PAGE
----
Collateral damage

Pumping up the military budget to preposterous proportions, Bush threatens to ruin the country in order to save it.

By Robert Scheer
Published February 7, 2002 2:01AM (EST)

Now we get to see just how cowardly the Democrats in Congress can be. President Bush has proposed the most preposterous military buildup in human history -- annual spending of $451 billion by 2007 -- and nary a word of criticism has been heard from the other side of the aisle. The president is drunk with the popularity that his war on terrorism has brought, and those sober Democrats and Republicans, who know better, are afraid to wrestle him for the keys to the budget before he drives off a cliff.

The red ink that Bush wants us to bleed to line the pockets of the defense industry, along with the tax cuts for the rich, will do more damage to our country than any terrorist. The result will be an economically hobbled United States, unable to solve its major domestic problems or support meaningful foreign aid, its enormous wealth sacrificed at the altar of military hardware that is largely without purpose.

Why the panic to throw billions more at the military when even the Pentagon brass have told us it is not needed? Our military forces, much maligned by Bush as inadequate during the election campaign, proved to be lacking in nothing once the administration decided to stop playing footsie with the Taliban and eliminate those monsters of our own creation. It was obviously not a lack of hardware that made us vulnerable to the cruelty of Sept. 11 but rather a failure of will by President Clinton, and then Bush, to brand the Taliban as terrorists and then to take out the well-marked camps of al-Qaida with the counterinsurgency machine we have been perfecting since the Kennedy administration.

Clinton authorized the elimination of Osama bin Laden in 1998, but the spy agencies simply failed to execute the order. Neither, apparently, were they competent enough to track Al Qaeda agents from training camps in Afghanistan to flight schools in Florida. All this even though these agencies possess secret budgets of at least $70 billion a year, combined.

Despite the ability to read license plates from outer space and scan the world's e-mail, our intelligence agencies lost the trail of terrorists who easily found cover with lap dancers in strip joints.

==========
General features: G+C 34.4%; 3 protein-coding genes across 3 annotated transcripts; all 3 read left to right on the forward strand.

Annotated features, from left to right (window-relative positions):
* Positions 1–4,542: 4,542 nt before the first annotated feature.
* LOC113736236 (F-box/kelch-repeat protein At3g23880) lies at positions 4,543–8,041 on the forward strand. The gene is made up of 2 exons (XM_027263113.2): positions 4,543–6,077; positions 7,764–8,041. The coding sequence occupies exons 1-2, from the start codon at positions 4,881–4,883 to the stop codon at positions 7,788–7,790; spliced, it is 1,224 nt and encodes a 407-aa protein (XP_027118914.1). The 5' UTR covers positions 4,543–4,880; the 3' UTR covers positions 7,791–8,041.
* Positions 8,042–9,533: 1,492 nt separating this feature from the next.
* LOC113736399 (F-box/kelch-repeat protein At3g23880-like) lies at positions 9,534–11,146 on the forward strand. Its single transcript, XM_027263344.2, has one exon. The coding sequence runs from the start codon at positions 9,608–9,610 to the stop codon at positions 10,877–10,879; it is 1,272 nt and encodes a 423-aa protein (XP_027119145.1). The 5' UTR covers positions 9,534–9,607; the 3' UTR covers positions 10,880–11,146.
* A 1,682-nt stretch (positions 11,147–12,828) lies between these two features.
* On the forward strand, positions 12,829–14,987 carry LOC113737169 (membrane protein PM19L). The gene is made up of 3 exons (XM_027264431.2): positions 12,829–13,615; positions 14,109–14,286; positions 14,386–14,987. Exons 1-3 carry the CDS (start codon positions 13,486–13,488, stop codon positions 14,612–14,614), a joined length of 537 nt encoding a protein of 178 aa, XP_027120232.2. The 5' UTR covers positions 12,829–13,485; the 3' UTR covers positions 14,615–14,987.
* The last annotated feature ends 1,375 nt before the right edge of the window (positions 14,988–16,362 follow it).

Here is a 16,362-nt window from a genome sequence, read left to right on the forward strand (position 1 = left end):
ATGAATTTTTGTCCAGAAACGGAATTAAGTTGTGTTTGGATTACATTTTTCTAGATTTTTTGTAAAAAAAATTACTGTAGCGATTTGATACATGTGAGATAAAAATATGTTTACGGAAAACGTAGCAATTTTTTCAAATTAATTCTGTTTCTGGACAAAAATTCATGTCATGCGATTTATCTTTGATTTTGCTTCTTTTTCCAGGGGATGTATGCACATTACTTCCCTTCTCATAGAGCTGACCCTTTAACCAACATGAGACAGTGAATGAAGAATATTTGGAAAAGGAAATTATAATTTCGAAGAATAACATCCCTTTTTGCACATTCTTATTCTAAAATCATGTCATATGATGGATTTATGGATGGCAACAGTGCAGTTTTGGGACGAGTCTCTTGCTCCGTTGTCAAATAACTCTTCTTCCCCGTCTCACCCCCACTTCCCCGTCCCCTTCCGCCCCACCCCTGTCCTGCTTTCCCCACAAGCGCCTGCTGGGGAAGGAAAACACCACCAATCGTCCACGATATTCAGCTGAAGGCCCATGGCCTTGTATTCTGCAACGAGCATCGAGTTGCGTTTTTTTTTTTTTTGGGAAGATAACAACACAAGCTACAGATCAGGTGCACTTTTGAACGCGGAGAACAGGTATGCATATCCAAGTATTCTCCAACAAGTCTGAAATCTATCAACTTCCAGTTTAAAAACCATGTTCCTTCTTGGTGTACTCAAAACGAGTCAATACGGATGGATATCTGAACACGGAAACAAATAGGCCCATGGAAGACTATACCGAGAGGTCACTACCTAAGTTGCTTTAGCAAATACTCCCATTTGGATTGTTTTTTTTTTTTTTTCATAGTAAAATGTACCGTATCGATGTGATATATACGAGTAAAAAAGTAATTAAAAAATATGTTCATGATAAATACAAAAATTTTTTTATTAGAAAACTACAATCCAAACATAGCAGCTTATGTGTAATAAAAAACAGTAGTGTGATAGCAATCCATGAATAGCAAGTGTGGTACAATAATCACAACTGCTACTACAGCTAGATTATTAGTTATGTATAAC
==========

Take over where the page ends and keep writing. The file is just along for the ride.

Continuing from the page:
The bottom line is that we need sharper agents, not more expensive equipment. There is not an item in the Bush budget that will make us more secure from the next terrorist attack.

That being obvious, Bush is now resorting to the tried and true "evil empire" rhetorical strategy, grouping the disparate regimes of Iraq, Iran and North Korea as an "axis of evil."

This alleged axis then becomes the rationale for a grossly expanded military budget, the idea being that the United States must be prepared to fight a conventional war on three fronts.

However, no such axis exists. North Korea is a tottering relic of a state whose nuclear operation was about to be bought off under the skilled leadership of the South Korean government when Bush jettisoned the deal. Iraq and Iran have been implacable foes for 25 years, and both were despised by the Taliban and al-Qaida.

Meanwhile, a key Muslim ally of the United States, Saudi Arabia, produced 15 of the 19 Sept. 11 hijackers -- and bin Laden. Saudi Arabia is also where al-Qaida does its biggest fundraising and yet, inexplicably, it is excluded from the new enemies list.

Even if the accepted goal were the overthrow of the three brutal regimes targeted by President Bush, that would hardly require an expansion of a war machine built to humble the Soviet Union in its prime.

Is Bush the younger now telling us that his father failed to topple Saddam Hussein because he lacked sufficient firepower? The road to Baghdad was wide open after we obliterated the vaunted Iraqi tank army in a matter of weeks. Or does Bush the younger have even more grandiose plans in mind?

His astonishing budget makes sense only if we are planning to use our mighty military in a pseudo-religious quest to create a superdominant Pax Americana.

Bizarre as that sounds, it may be the real framework for Bush's proposed spending orgy. In any case, almost every non-American speaker at the World Economic Forum in New York expressed fear at this specter.

Even our own Bill Gates was alarmed at the United States' apparent hubris: "People who feel the world is tilted against them will spawn the kind of hatred that is very dangerous for all of us."

Is it too much to ask that these billions, our billions, be spent to enhance our security rather than further erode it?

Robert Scheer

Robert Scheer is a syndicated columnist.

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